Bertoni, Katherine

Assistant Teaching Professor


Phone number: (853) 3946
Department: Nursing

Research description:

-No show rates in an outpatient clinic
-Medication Reconciliation
-Best Practice Guidelines for the Triage of New Patients with Diabetes
-Role of the nurse practitioner in System Navigation
Expertise Database
It can take up to a year for a diabetic clinic to accept a patient, but right now Canada does not have specific guidelines to help nurse practitioners and other primary health care providers decide which cases are the most urgent and which patients need admittance first. Instead, diabetes education clinics (DECs) each use their own criteria.

Nursing professor Katherine Bertoni is working to make the criteria more standardized. She wants to see a nationwide set of guidelines that makes patients' entry into DECs the most efficient. "There's a critical need as diabetes becomes more prevalent and our population is becoming more senior," she says. "We need to get people into DECs in a more timely fashion."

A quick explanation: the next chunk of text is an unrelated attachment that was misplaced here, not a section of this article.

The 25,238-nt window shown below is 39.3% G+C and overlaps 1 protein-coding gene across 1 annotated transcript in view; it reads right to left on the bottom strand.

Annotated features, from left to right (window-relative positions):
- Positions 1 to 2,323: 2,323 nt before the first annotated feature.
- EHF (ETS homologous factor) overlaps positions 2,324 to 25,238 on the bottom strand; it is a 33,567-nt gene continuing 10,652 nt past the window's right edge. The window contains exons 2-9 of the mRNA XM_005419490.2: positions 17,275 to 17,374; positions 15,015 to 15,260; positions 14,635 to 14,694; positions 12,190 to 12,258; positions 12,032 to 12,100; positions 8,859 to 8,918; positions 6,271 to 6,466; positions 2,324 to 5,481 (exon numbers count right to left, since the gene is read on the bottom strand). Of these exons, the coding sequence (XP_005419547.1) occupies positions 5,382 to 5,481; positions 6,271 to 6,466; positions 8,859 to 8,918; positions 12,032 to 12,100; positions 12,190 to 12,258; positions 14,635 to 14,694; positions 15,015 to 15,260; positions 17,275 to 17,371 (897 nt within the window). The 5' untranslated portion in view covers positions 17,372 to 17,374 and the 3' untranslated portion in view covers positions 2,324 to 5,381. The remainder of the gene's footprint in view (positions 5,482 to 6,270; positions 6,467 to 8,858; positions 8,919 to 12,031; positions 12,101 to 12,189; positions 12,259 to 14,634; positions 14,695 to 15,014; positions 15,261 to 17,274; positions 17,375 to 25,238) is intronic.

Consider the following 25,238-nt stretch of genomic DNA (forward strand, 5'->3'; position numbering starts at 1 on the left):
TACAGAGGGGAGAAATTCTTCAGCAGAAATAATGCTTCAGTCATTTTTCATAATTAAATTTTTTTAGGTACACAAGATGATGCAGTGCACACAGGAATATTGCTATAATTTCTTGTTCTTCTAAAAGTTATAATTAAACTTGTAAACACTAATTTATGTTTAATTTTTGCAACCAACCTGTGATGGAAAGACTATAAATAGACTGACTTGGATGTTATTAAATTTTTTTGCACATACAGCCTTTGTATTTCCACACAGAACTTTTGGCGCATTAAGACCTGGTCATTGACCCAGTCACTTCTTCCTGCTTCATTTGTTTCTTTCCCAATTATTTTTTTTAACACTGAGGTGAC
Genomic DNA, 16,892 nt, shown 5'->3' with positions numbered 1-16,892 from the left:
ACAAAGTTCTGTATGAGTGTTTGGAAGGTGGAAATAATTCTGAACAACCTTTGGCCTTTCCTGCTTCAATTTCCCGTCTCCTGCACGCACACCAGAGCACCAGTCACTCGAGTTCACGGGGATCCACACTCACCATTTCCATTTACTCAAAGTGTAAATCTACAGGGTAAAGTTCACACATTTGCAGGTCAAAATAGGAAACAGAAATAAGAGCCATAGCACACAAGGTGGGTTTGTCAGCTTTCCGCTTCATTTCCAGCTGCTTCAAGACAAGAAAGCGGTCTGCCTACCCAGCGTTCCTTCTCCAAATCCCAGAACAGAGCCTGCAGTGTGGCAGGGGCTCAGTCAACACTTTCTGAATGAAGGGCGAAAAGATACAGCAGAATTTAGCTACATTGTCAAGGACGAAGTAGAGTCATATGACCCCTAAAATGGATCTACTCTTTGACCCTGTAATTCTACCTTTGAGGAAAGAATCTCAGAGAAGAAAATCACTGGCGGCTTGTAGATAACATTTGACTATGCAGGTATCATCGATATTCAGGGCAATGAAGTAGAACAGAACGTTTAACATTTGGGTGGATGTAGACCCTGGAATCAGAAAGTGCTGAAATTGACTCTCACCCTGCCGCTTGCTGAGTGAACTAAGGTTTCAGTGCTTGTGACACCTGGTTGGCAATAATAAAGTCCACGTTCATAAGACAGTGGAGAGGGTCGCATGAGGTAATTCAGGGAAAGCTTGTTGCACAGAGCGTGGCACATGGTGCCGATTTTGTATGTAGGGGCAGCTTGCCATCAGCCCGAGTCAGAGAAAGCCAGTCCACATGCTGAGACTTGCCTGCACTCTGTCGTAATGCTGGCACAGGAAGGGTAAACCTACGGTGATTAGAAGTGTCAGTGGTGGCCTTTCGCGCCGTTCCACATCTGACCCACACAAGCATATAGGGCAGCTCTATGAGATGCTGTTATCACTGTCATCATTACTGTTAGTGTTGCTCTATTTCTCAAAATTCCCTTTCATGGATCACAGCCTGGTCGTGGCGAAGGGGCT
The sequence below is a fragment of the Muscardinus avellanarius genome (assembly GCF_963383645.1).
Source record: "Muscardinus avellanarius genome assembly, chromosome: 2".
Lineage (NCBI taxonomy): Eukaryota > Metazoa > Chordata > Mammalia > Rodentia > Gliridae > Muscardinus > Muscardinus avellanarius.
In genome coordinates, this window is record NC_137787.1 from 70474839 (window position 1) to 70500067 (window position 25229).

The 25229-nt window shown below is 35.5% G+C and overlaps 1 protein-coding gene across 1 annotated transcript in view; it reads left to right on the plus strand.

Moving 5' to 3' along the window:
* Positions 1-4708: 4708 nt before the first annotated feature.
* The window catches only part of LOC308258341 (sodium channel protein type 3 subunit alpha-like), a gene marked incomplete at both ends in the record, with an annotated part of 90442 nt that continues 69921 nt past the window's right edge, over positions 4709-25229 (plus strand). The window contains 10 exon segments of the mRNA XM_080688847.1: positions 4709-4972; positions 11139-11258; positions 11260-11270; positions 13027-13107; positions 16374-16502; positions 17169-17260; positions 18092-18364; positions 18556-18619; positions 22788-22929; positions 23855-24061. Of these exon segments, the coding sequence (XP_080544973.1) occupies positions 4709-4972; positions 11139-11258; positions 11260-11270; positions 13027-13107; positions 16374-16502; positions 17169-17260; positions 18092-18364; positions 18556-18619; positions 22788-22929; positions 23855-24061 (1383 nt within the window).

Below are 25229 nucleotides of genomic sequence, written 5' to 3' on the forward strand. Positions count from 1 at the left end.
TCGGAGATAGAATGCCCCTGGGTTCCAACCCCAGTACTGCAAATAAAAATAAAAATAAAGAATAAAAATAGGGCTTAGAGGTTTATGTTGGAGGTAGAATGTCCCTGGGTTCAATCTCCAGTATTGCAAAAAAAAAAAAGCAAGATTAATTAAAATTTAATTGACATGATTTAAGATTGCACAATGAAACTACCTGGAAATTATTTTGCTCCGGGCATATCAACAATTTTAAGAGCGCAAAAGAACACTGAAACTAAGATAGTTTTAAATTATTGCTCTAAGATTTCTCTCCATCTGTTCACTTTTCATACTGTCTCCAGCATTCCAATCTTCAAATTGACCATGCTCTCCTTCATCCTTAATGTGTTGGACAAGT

Prof. Bertoni has also researched medication reconciliation, which ensures that patients remain on the correct medication as they move through the health care system and that nurses can properly communicate changes to treatments.

When individuals are admitted to an emergency room, their nurses should get a list of medications they're taking at home--whether they're prescription meds, over-the-counter drugs or herbal medications. In the same way, when patients go home nurses need to make sure that the family doctor gets a new record of the drugs they're patients are now on. "Pharmacists do medication checks," Prof. Bertoni says, "but it’s important for nurses to do the same thing."

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